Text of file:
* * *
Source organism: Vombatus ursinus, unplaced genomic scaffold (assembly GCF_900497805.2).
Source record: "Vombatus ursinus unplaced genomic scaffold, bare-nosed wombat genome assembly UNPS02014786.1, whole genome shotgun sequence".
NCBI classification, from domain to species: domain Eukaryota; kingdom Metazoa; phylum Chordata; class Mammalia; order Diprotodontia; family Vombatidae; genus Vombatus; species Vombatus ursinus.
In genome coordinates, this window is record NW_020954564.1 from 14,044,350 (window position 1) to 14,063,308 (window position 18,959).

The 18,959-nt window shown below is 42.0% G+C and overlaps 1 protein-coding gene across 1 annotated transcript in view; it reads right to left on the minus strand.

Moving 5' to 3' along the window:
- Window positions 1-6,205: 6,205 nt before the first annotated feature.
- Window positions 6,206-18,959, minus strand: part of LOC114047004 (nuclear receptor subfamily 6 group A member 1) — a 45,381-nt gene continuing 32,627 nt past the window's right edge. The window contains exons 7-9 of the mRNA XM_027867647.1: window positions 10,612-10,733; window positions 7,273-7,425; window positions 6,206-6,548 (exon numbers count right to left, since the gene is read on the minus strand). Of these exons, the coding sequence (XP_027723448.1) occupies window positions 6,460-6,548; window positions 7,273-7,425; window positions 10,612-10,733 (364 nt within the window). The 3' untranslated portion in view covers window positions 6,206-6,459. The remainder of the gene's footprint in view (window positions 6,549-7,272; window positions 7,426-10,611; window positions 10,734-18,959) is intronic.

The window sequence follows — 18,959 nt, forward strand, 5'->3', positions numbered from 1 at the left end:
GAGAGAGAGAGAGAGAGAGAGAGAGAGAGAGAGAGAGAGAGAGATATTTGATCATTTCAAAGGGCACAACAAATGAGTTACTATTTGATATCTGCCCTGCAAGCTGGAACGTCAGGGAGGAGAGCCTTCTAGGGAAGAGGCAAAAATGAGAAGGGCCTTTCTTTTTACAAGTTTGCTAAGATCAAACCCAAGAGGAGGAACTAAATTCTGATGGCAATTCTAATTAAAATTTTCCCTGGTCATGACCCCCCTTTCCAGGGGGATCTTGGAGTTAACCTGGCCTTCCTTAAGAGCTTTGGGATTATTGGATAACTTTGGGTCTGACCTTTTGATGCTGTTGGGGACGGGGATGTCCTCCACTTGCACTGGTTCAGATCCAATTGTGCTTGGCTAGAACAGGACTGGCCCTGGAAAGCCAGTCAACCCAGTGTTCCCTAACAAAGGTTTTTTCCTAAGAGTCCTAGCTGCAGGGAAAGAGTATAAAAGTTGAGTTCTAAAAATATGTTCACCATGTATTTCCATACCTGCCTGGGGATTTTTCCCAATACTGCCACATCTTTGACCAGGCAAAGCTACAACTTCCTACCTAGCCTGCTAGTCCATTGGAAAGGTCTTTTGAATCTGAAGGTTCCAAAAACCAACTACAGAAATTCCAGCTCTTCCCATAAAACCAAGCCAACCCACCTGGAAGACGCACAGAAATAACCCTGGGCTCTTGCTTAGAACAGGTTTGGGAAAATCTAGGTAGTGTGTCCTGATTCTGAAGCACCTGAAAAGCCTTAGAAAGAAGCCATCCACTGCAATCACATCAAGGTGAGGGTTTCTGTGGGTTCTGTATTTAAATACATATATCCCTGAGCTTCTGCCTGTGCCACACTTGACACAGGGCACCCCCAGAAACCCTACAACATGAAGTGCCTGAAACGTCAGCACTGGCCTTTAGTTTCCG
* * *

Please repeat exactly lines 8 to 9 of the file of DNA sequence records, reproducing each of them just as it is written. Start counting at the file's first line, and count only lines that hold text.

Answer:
- Window positions 6,206-18,959, minus strand: part of LOC114047004 (nuclear receptor subfamily 6 group A member 1) — a 45,381-nt gene continuing 32,627 nt past the window's right edge. The window contains exons 7-9 of the mRNA XM_027867647.1: window positions 10,612-10,733; window positions 7,273-7,425; window positions 6,206-6,548 (exon numbers count right to left, since the gene is read on the minus strand). Of these exons, the coding sequence (XP_027723448.1) occupies window positions 6,460-6,548; window positions 7,273-7,425; window positions 10,612-10,733 (364 nt within the window). The 3' untranslated portion in view covers window positions 6,206-6,459. The remainder of the gene's footprint in view (window positions 6,549-7,272; window positions 7,426-10,611; window positions 10,734-18,959) is intronic.

The window sequence follows — 18,959 nt, forward strand, 5'->3', positions numbered from 1 at the left end: